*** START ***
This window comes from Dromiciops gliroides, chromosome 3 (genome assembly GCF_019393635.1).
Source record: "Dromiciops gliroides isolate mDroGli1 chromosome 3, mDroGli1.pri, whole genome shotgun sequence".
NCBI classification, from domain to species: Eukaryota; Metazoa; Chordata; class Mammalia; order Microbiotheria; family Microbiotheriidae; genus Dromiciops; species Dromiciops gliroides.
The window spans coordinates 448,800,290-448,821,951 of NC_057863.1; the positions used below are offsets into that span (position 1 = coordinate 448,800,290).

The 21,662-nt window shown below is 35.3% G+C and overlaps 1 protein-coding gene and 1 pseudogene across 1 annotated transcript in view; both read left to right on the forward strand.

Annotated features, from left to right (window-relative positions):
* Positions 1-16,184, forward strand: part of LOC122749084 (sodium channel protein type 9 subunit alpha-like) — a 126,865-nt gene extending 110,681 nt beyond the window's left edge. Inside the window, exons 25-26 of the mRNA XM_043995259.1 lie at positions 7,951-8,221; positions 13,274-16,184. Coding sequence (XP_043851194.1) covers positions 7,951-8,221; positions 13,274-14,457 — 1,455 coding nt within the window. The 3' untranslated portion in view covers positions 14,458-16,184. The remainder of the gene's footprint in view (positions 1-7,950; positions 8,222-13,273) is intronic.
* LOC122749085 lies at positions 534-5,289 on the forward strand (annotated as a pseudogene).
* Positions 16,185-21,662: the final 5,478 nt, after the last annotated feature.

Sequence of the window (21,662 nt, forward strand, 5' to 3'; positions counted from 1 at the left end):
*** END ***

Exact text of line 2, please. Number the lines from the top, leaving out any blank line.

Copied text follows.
Source record: "Dromiciops gliroides isolate mDroGli1 chromosome 3, mDroGli1.pri, whole genome shotgun sequence".